Mr. Bayard to Count von Arco-Valley.
Washington, November 21, 1888.
Sir: In consequence of the verbal communication made to me by you yesterday under the instructions of your Government in relation to the interests of Germans and of Americans at Samoa, I have communicated the purport of your statements and our conversation to the American minister at Berlin, in order that a complete and amicable understanding may be had between the representatives of the two Governments in relation to Samoan affairs.
I have informed our representative in Berlin, and shall similarly instruct the United States consul at Samoa, that every endeavor is to be made to avoid all friction or conflict of interests between the citizens of the two Governments in their business operations in those islands.
In case of any question arising which can not be promptly and satisfactorily arranged between these officials, then the points in dispute shall at once be remitted for decision to Berlin or to this capital.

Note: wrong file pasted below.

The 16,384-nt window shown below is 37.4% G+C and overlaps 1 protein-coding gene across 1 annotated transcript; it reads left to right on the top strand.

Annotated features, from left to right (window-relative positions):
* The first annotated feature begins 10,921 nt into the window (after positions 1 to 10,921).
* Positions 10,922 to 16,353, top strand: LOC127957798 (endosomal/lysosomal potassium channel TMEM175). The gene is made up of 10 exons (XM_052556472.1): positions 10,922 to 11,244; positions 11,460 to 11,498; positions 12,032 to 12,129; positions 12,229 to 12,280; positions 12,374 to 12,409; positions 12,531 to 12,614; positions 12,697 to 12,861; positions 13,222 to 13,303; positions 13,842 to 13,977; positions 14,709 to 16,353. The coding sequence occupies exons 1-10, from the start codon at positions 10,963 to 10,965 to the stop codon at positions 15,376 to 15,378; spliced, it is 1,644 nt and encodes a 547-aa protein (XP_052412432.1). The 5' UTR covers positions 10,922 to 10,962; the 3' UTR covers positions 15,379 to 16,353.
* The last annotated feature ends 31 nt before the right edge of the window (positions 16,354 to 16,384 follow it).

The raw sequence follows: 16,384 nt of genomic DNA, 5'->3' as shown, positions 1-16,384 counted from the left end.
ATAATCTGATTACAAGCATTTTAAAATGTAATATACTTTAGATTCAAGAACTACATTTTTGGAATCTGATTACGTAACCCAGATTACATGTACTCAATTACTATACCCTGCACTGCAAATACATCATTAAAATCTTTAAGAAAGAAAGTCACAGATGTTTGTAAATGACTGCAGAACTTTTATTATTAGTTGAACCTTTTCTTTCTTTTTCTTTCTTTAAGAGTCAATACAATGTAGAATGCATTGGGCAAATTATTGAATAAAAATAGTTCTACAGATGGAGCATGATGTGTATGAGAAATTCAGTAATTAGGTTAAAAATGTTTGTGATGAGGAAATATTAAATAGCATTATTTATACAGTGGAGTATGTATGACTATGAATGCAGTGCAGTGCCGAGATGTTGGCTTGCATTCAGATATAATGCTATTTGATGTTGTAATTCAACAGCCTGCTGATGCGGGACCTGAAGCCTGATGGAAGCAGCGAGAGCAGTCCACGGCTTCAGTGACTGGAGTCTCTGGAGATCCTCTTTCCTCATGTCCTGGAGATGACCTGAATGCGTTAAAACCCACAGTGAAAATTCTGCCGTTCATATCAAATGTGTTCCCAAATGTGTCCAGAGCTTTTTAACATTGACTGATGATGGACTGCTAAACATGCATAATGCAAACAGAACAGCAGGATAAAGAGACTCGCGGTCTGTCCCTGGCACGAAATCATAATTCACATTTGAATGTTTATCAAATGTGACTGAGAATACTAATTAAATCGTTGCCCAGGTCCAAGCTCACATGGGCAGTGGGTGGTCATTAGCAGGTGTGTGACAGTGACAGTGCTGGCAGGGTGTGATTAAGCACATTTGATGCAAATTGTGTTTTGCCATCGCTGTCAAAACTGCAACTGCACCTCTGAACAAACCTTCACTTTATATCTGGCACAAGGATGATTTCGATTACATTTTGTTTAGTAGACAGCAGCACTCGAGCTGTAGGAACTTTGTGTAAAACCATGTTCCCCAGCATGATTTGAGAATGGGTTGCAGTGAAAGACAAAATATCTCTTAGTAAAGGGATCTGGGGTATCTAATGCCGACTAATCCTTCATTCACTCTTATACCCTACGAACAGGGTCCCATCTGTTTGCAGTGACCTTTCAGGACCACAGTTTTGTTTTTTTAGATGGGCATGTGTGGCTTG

I believe it was clearly understood between us that the present condition of affairs at Samoa had been reported similarly to the foreign office in Berlin and to this Department, and that when the dispatch from this Department was read to Baron von Holstein he stated he had received the same account from the German representative, and that his Government was indifferent as to the choice of their King by Samoans, only requiring that German interests should not be injured.
Certainly this would be also the wish of this Government, and being thus agreed I hope you will recommend to your Government that its officials in Samoa should be instructed to co-operate with the officials of the United States for the peaceable conduct of affairs in those regions, [Page 181] and if any cause of difference should arise which could not be arranged by ther joint efforts, in such cases resort should at once be had to the home Government of either party, in order that an amicable result can be reached.